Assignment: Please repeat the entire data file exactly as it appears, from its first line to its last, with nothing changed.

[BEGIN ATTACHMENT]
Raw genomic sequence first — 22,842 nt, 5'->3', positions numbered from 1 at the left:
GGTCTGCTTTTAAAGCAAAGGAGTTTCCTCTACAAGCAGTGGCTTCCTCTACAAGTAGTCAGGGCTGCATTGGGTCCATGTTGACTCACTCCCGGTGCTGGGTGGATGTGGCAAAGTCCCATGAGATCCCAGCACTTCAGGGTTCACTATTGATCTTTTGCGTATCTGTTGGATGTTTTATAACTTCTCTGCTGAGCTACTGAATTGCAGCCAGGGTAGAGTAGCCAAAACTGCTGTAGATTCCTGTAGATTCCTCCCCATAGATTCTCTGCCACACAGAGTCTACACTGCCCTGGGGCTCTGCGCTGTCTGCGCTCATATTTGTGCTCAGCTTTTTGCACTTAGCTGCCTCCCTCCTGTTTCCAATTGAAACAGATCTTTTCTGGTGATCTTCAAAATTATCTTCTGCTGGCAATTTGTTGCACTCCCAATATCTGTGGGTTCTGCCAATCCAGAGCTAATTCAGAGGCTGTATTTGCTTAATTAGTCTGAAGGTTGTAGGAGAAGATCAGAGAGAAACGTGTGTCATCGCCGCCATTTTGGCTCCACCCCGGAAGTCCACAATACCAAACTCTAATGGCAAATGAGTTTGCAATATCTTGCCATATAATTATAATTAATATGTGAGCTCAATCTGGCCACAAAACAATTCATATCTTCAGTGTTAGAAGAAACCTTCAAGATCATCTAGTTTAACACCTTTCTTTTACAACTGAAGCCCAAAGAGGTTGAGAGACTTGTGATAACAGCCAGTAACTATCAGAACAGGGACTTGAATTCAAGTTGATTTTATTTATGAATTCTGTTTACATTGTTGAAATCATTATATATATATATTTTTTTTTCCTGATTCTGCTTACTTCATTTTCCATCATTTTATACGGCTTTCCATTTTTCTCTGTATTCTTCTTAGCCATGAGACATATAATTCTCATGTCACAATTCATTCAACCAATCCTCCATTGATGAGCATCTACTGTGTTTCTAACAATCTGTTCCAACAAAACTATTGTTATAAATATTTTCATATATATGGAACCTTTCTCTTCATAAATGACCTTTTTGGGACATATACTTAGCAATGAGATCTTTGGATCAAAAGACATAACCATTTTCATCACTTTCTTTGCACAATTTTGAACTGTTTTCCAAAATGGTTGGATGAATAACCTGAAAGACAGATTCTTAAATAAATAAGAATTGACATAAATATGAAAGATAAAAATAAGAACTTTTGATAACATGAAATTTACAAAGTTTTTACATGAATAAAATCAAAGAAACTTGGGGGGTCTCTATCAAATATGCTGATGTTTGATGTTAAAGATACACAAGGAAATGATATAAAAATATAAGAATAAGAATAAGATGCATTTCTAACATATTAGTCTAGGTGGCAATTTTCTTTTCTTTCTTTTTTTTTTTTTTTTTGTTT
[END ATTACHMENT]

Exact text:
Raw genomic sequence first — 22,842 nt, 5'->3', positions numbered from 1 at the left:
GGTCTGCTTTTAAAGCAAAGGAGTTTCCTCTACAAGCAGTGGCTTCCTCTACAAGTAGTCAGGGCTGCATTGGGTCCATGTTGACTCACTCCCGGTGCTGGGTGGATGTGGCAAAGTCCCATGAGATCCCAGCACTTCAGGGTTCACTATTGATCTTTTGCGTATCTGTTGGATGTTTTATAACTTCTCTGCTGAGCTACTGAATTGCAGCCAGGGTAGAGTAGCCAAAACTGCTGTAGATTCCTGTAGATTCCTCCCCATAGATTCTCTGCCACACAGAGTCTACACTGCCCTGGGGCTCTGCGCTGTCTGCGCTCATATTTGTGCTCAGCTTTTTGCACTTAGCTGCCTCCCTCCTGTTTCCAATTGAAACAGATCTTTTCTGGTGATCTTCAAAATTATCTTCTGCTGGCAATTTGTTGCACTCCCAATATCTGTGGGTTCTGCCAATCCAGAGCTAATTCAGAGGCTGTATTTGCTTAATTAGTCTGAAGGTTGTAGGAGAAGATCAGAGAGAAACGTGTGTCATCGCCGCCATTTTGGCTCCACCCCGGAAGTCCACAATACCAAACTCTAATGGCAAATGAGTTTGCAATATCTTGCCATATAATTATAATTAATATGTGAGCTCAATCTGGCCACAAAACAATTCATATCTTCAGTGTTAGAAGAAACCTTCAAGATCATCTAGTTTAACACCTTTCTTTTACAACTGAAGCCCAAAGAGGTTGAGAGACTTGTGATAACAGCCAGTAACTATCAGAACAGGGACTTGAATTCAAGTTGATTTTATTTATGAATTCTGTTTACATTGTTGAAATCATTATATATATATATTTTTTTTTCCTGATTCTGCTTACTTCATTTTCCATCATTTTATACGGCTTTCCATTTTTCTCTGTATTCTTCTTAGCCATGAGACATATAATTCTCATGTCACAATTCATTCAACCAATCCTCCATTGATGAGCATCTACTGTGTTTCTAACAATCTGTTCCAACAAAACTATTGTTATAAATATTTTCATATATATGGAACCTTTCTCTTCATAAATGACCTTTTTGGGACATATACTTAGCAATGAGATCTTTGGATCAAAAGACATAACCATTTTCATCACTTTCTTTGCACAATTTTGAACTGTTTTCCAAAATGGTTGGATGAATAACCTGAAAGACAGATTCTTAAATAAATAAGAATTGACATAAATATGAAAGATAAAAATAAGAACTTTTGATAACATGAAATTTACAAAGTTTTTACATGAATAAAATCAAAGAAACTTGGGGGGTCTCTATCAAATATGCTGATGTTTGATGTTAAAGATACACAAGGAAATGATATAAAAATATAAGAATAAGAATAAGATGCATTTCTAACATATTAGTCTAGGTGGCAATTTTCTTTTCTTTCTTTTTTTTTTTTTTTTTGTTT